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The Mesh: Why the Future of Business Is Sharing Hardcover – September 23, 2010

43 customer reviews

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Editorial Reviews


"Lisa Gansky sees around corners and describes a future that seems impossible...until you realize that it's imminent. The Mesh is a very big idea."
-Seth Godin

"Lisa Gansky makes a compelling case for the new competitive logic of sharing- and shows how to build not just a single company, but an entire business ecosystem, around this concept. If you want to understand the future, and maybe even help create it, read this book."
-Daniel H. Pink, author of Drive and A Whole New Mind

"This is a brilliant, important book. Lisa Gansky has put her finger on one of the most important trends that will shape our culture over the next decades. She puts social media in a broader economic, cultural, and environmental context."
-Tim O'Reilly, founder and CEO, O'Reilly Media

"This book offers a timely introduction to the reality and importance of Mesh companies-ones that provide products and services through sharing, via community participation and a culture of trust-in a way that really matters."
-Craig Newmark, founder of Craigslist

"Easy access to shared and personalized goods and services is going to be an integral and ubiquitous part of the new economy. Lisa has tapped into, explains, and explores this new phenomenon."
-Robin Chase, cofounder and founding CEO, Zipcar

"The Mesh clearly reveals the dramatic shift enabled by our connected world. And Gansky's practical experience makes it real. It's essential reading for anyone in business."
-John Donahoe, CEO, eBay

"Gansky's book is an important read for anyone who cares about the planet or is looking to make a ton of money."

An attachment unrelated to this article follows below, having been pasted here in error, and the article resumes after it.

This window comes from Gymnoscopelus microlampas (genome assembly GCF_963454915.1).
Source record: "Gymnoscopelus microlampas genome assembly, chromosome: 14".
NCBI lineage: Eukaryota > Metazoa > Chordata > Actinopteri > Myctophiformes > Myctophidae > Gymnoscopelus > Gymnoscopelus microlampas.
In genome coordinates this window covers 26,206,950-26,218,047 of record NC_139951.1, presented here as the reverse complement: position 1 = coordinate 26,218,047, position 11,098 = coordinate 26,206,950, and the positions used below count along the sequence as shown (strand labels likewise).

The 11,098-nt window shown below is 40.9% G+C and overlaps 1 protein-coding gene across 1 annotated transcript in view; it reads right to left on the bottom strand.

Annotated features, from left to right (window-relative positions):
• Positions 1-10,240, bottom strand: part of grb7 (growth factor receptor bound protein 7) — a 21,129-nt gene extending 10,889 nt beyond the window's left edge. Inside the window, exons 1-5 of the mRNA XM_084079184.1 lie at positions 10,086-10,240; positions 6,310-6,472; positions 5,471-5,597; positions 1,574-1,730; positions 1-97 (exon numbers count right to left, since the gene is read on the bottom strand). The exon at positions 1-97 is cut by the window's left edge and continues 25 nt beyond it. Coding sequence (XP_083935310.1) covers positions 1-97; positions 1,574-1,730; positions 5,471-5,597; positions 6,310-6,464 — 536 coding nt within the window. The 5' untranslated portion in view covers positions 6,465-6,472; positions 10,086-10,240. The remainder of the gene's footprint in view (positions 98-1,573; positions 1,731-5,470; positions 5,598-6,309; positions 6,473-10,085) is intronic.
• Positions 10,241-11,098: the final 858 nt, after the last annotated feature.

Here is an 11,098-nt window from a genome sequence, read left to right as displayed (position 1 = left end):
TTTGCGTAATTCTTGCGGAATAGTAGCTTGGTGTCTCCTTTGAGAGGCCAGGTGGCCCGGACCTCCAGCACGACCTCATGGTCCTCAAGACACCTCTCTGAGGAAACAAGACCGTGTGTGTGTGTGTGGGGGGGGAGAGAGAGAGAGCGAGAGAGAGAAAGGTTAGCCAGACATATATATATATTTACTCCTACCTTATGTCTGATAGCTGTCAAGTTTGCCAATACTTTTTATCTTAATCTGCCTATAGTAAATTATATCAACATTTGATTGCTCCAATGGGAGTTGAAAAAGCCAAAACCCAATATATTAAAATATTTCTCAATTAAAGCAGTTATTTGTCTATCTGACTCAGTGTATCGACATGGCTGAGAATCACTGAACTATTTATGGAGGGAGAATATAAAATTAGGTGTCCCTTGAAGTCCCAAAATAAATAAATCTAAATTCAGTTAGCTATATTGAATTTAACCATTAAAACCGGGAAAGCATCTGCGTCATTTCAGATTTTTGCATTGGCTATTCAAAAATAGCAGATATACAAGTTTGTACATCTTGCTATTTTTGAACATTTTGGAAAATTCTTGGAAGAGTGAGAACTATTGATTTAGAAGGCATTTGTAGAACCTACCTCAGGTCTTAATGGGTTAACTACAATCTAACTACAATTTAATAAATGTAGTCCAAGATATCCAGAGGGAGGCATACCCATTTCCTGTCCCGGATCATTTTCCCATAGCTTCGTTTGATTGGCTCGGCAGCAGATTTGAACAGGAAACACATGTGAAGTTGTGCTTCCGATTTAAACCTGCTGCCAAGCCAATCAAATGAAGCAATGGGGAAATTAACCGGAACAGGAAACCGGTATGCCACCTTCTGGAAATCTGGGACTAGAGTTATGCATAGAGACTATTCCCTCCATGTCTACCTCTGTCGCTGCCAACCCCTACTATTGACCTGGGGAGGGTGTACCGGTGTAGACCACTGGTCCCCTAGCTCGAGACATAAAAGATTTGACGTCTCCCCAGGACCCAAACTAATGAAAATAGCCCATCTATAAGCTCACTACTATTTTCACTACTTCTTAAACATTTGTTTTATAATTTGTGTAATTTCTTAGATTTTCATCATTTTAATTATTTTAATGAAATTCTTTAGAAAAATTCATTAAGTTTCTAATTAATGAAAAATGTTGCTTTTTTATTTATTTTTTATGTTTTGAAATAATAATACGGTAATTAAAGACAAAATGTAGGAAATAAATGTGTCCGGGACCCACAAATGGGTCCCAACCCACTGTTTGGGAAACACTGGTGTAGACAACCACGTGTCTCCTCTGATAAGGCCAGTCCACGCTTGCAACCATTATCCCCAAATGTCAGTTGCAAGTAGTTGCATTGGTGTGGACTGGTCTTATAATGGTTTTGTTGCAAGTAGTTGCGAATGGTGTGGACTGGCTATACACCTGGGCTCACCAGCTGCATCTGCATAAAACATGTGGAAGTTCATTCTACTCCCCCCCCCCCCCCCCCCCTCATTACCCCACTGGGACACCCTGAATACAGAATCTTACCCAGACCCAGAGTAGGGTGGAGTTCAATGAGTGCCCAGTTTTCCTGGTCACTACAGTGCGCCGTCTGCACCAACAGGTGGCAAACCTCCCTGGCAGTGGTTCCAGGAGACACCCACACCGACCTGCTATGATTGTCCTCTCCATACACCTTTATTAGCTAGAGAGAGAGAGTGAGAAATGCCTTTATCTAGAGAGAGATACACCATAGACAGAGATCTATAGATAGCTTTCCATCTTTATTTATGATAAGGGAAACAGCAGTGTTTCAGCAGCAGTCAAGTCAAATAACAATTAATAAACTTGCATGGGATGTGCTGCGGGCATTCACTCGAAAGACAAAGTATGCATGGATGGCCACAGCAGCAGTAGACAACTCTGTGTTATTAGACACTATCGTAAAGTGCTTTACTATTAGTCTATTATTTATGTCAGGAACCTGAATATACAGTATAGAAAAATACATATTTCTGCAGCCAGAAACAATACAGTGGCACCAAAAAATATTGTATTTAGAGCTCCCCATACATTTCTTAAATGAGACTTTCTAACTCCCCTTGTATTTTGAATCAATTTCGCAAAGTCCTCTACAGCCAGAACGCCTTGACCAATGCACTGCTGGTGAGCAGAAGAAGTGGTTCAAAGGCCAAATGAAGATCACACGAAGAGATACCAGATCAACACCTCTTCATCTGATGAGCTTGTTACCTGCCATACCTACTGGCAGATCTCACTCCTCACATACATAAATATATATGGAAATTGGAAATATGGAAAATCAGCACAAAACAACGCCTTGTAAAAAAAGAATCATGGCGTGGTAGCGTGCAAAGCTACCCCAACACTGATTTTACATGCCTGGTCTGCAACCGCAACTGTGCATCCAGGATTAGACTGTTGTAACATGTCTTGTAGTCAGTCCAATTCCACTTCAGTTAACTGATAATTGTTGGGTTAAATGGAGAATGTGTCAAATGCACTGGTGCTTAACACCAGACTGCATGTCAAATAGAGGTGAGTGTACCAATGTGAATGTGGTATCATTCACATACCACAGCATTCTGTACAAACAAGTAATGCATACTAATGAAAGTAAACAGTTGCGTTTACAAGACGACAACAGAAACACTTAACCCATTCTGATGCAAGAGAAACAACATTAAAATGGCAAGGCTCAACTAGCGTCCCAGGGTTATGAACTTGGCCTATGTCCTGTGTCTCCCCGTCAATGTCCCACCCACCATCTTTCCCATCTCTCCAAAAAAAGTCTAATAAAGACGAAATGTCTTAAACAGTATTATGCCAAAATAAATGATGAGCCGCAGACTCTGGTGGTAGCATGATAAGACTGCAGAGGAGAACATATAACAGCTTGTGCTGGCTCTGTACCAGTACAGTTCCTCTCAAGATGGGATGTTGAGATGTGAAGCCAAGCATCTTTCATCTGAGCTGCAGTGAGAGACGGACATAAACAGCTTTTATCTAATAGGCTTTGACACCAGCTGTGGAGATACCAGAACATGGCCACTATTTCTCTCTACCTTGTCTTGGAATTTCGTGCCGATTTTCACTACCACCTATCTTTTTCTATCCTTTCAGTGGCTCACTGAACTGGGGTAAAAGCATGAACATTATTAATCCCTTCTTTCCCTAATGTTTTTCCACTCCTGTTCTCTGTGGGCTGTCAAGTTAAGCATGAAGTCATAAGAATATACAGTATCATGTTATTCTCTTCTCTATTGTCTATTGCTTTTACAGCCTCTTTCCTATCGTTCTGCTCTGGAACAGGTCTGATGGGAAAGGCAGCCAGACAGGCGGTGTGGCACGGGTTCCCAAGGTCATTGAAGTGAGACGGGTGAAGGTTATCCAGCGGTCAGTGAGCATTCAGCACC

-David Hornik, venture capitalist, August Capital

About the Author

Lisa Gansky has been a founder and CEO of multiple Internet companies, including GNN and Ofoto. She currently advises and invests in several social ventures, including New Resource Bank, Squidoo, Convio, TasteBook, MePlease, Slide, Instructables, and Greener World Media. She is a cofounder of Dos Margaritas, a conservation-focused social venture. She lives in Napa, California.

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Product Details

  • Hardcover: 256 pages
  • Publisher: Portfolio; 1St Edition edition (September 23, 2010)
  • Language: English
  • ISBN-10: 1591843715
  • ISBN-13: 978-1591843719
  • Product Dimensions: 8.3 x 5.8 x 0.9 inches
  • Shipping Weight: 12.8 ounces
  • Average Customer Review: 4.2 out of 5 stars  See all reviews (43 customer reviews)
  • Amazon Best Sellers Rank: #183,240 in Books (See Top 100 in Books)

More About the Author

Lisa is an author of The Mesh: Why the Future of Business is Sharing, to be published by Penguin Press, Fall 2010. Since 1991, Lisa has been an entrepreneur and environmentalist focused on building companies and supporting social ventures where there is an opportunity for well timed disruption and a resounding impact. A founder and CEO of several internet companies, including GNN (the first web portal sold to AOL) and the largest consumer photo sharing and print service, Ofoto (sold to Eastman Kodak in 2001), Lisa's attention is on sustainable ventures with positive social impact. She puts a strong emphasis on clean energy, social networks, accelerating community engagement and awareness & exploring new platforms & business models.

As CEO, co-founder and chairman of Ofoto and President of Digital Services for Eastman Kodak, Lisa drew on her entrepreneurial spirit and experience developing global web and mobile services. Lisa & the team worked to develop Ofoto (now Kodak Gallery) into a world-class consumer services offering for over 50 million customers.